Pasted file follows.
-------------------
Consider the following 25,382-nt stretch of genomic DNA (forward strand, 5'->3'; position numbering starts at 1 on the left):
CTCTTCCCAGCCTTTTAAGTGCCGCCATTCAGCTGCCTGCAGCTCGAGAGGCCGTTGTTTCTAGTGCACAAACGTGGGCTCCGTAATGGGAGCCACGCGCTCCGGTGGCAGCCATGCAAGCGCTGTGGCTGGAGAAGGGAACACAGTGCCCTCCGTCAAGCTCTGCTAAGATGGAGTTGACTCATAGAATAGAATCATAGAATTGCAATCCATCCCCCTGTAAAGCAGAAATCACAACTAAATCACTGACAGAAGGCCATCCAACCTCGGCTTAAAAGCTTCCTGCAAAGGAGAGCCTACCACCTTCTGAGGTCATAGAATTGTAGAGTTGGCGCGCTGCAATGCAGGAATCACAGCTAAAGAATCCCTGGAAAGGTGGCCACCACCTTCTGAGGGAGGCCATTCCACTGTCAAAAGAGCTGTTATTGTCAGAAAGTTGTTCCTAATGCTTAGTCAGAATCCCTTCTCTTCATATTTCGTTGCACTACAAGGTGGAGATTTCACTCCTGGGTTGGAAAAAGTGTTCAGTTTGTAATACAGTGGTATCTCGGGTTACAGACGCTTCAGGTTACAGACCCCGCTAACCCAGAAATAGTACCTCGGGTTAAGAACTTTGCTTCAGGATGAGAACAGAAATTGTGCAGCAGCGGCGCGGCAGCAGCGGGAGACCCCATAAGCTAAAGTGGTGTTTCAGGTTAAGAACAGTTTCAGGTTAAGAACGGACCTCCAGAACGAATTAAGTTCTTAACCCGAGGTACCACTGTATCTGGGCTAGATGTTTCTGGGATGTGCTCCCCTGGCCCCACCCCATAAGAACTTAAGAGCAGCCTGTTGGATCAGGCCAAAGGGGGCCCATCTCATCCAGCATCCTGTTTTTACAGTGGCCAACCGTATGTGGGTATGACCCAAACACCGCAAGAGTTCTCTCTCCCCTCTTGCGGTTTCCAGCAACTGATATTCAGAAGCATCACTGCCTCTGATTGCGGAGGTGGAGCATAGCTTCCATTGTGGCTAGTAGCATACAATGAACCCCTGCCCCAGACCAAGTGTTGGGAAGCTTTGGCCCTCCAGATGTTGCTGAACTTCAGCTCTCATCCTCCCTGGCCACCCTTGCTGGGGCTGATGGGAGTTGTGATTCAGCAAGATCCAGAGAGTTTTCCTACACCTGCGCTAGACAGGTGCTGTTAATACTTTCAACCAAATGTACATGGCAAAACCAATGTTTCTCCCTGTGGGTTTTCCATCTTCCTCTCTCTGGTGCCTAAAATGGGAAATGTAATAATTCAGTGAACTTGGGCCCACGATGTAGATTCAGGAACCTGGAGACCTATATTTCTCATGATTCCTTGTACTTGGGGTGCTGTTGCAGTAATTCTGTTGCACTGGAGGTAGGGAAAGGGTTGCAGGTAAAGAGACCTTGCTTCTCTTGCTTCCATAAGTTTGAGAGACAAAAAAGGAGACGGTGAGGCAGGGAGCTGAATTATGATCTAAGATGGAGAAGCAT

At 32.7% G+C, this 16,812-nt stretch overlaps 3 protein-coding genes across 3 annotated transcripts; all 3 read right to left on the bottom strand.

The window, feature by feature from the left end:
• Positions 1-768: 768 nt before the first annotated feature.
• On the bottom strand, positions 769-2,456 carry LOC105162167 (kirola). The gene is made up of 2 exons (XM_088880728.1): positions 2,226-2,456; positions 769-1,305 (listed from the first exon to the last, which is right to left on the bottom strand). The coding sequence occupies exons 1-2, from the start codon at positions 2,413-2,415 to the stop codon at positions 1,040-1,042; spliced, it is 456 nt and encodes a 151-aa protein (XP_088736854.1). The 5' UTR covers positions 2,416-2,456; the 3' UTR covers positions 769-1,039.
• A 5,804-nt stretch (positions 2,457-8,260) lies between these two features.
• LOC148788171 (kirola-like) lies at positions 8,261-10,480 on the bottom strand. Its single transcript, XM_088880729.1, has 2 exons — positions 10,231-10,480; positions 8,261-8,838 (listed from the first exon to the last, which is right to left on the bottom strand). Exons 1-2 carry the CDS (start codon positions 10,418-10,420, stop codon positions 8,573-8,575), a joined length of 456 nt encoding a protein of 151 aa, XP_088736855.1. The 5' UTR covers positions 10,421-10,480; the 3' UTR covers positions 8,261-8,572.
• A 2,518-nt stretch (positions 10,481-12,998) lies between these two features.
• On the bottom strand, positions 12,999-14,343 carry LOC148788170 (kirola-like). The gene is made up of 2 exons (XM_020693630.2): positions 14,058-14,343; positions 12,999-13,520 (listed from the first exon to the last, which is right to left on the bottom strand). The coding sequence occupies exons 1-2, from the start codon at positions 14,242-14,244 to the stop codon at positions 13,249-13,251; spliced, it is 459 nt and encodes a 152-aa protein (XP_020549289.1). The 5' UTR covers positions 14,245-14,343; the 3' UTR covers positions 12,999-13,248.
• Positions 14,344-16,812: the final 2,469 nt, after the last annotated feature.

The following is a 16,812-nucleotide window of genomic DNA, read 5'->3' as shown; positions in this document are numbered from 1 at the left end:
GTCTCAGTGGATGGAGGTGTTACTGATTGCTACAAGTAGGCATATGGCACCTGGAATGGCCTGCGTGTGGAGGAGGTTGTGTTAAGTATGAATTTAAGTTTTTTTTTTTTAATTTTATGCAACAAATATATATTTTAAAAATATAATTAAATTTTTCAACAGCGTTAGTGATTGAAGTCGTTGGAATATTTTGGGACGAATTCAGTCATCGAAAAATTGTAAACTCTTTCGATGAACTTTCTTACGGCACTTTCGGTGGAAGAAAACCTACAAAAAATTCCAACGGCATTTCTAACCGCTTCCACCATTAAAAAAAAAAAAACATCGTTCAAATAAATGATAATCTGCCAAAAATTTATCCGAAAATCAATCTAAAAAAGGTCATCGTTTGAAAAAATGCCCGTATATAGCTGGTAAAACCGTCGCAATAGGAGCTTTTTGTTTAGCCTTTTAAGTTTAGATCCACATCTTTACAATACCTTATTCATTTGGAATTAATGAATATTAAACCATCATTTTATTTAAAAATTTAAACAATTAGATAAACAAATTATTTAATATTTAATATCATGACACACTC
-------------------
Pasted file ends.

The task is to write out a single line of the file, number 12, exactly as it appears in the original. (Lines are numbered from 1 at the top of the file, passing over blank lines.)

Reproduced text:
The following is a 16,812-nucleotide window of genomic DNA, read 5'->3' as shown; positions in this document are numbered from 1 at the left end: